You don’t find the same old, “This is how to play the Am Pentatonic Scale, this is how to play the C chord…” at Guitar Tricks. You find this with the absolute beginner material, but what impresses me with the site is that it’s so diverse in skill level (beginner to expert), and you can browse lessons based on both genre (so diverse there’s even Surf) and influences such as Eddie Van Halen for instance.

I have a drawer full of DVDs by all of the top pros like Frank Gambale, John Petrucci, and Michael Angelo Batio. All of which cost me roughly $500. Jon Broderick’s site has videos that show you how to play the same sort of techniques I paid out the rear for. Valuable doesn’t quite describe the site, more like invaluable.

I learn more in one day with the website than I used to in a month. The navigation is very fluent. The lessons are dense with great material.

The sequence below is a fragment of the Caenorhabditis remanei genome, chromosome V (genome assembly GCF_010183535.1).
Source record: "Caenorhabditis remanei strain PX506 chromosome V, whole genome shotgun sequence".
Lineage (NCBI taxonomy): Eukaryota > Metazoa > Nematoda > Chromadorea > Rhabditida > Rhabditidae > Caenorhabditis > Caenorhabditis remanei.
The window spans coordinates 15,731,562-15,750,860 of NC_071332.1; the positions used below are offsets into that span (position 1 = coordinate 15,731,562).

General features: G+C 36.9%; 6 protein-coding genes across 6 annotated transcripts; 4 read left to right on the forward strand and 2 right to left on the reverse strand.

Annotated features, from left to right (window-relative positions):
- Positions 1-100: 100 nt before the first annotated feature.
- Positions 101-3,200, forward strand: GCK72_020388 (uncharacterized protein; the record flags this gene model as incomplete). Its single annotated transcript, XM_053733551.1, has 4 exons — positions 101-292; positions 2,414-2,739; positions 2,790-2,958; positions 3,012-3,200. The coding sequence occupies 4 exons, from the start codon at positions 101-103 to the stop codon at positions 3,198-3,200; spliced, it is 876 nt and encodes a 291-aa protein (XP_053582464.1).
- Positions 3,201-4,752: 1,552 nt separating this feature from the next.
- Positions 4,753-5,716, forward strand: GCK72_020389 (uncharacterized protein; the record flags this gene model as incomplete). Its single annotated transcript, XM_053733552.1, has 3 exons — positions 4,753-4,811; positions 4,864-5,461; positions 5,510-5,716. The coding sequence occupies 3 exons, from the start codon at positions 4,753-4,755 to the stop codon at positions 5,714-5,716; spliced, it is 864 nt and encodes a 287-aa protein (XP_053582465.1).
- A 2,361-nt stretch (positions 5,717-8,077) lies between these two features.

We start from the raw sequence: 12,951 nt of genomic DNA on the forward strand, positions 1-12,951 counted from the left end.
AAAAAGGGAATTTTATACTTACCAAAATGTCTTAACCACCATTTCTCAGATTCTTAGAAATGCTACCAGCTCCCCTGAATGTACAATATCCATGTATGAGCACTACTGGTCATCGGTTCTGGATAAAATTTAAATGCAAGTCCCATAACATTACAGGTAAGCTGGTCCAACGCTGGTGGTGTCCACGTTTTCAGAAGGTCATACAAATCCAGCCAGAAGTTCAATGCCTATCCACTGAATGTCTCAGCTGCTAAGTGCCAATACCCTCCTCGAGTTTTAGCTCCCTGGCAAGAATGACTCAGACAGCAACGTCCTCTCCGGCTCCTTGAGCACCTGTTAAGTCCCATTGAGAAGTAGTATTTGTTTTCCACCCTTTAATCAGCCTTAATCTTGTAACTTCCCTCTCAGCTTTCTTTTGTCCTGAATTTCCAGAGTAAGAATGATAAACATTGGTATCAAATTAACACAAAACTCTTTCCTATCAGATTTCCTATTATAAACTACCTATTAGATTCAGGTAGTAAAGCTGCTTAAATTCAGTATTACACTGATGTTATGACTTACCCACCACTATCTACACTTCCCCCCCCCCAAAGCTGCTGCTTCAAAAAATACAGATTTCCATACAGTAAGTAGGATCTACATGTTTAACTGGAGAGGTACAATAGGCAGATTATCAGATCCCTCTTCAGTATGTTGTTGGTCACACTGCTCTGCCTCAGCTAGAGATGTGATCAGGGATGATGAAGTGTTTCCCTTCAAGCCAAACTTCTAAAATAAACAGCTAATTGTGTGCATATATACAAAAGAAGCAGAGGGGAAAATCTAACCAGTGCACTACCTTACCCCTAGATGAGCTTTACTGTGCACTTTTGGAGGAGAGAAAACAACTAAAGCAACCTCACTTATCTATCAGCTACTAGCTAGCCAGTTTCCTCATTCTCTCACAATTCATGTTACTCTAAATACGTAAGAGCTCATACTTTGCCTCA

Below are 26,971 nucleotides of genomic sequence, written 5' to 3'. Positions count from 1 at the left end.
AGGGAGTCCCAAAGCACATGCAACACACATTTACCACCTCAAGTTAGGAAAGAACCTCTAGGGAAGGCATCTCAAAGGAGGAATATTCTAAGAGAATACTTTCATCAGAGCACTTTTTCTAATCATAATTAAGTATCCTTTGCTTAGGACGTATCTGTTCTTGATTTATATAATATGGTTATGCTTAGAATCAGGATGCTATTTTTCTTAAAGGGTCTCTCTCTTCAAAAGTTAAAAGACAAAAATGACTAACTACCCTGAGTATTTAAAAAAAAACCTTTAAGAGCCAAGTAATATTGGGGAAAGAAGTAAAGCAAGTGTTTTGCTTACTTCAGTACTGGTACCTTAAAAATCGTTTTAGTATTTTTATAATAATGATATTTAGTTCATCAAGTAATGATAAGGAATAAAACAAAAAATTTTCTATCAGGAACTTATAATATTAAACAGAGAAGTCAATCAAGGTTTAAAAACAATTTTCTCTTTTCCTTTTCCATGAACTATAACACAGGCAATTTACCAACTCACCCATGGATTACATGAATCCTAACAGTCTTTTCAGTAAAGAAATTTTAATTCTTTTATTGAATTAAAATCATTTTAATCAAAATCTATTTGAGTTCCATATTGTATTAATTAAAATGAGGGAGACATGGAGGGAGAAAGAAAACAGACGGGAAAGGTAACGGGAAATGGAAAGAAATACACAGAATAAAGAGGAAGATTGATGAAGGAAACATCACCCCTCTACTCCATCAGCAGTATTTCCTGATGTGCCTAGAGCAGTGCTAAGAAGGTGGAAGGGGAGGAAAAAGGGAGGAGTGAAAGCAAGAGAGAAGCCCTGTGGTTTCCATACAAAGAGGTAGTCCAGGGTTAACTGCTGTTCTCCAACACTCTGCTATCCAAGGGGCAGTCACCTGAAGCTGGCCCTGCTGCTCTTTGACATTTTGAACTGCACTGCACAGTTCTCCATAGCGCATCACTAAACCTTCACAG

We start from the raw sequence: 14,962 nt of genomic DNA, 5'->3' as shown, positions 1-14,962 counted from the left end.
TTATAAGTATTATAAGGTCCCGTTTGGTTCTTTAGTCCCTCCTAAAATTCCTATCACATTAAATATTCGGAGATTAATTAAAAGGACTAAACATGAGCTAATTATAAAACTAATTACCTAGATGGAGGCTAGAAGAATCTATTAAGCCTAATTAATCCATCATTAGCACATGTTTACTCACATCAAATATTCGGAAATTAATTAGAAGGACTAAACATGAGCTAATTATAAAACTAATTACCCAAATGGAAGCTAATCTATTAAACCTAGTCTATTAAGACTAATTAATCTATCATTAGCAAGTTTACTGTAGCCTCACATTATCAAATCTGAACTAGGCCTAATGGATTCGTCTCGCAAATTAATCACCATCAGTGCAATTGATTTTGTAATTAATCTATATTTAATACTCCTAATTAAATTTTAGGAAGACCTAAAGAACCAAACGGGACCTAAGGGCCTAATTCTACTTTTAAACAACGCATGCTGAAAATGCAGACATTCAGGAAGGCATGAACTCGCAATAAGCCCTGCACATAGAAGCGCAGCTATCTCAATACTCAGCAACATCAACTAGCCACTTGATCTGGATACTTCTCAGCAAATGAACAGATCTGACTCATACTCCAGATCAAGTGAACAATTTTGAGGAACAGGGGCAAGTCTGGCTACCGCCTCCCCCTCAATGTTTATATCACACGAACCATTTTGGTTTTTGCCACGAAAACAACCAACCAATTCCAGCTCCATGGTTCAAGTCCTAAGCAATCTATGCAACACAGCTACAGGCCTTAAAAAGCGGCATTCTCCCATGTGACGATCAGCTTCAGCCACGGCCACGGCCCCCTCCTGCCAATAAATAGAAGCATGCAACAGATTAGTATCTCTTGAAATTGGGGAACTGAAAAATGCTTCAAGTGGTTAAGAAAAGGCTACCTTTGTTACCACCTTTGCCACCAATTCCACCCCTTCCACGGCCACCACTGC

But there are some downsides. While Guitar Tricks may be literally 10 times cheaper than even taking private lessons and great for progressing quickly, some of the older videos have bad lighting and not the greatest sound quality. For instance, there’s a killer 8 to 10 video tapping lesson I’d like to tackle, but it must have been uploaded on the site carelessly near the beginning of the site. That said, there are tabs along with the videos that aren’t booming with visual quality, so it’s not too big of an issue.

Another downside we have is that there’s not a private teacher correcting your technique every step of the way. Sites like JamPlay have less valuable content in my opinion, but may be better for the beginner because there’s literally a staff of guitar teachers who can work with you one-on-one online. For the better guitarists, intermediates and advanced, there’s no topping Guitar Tricks.

What makes Guitar Tricks so special for the advanced player, I think, is that they’re are lessons that will take you to expert levels unlike any other site I’ve used. You can learn exact techniques that are used by heroes like Paul Gilbert, Joe Satriani, and Jimi Hendrix. That was all I needed to know before I became part of the site.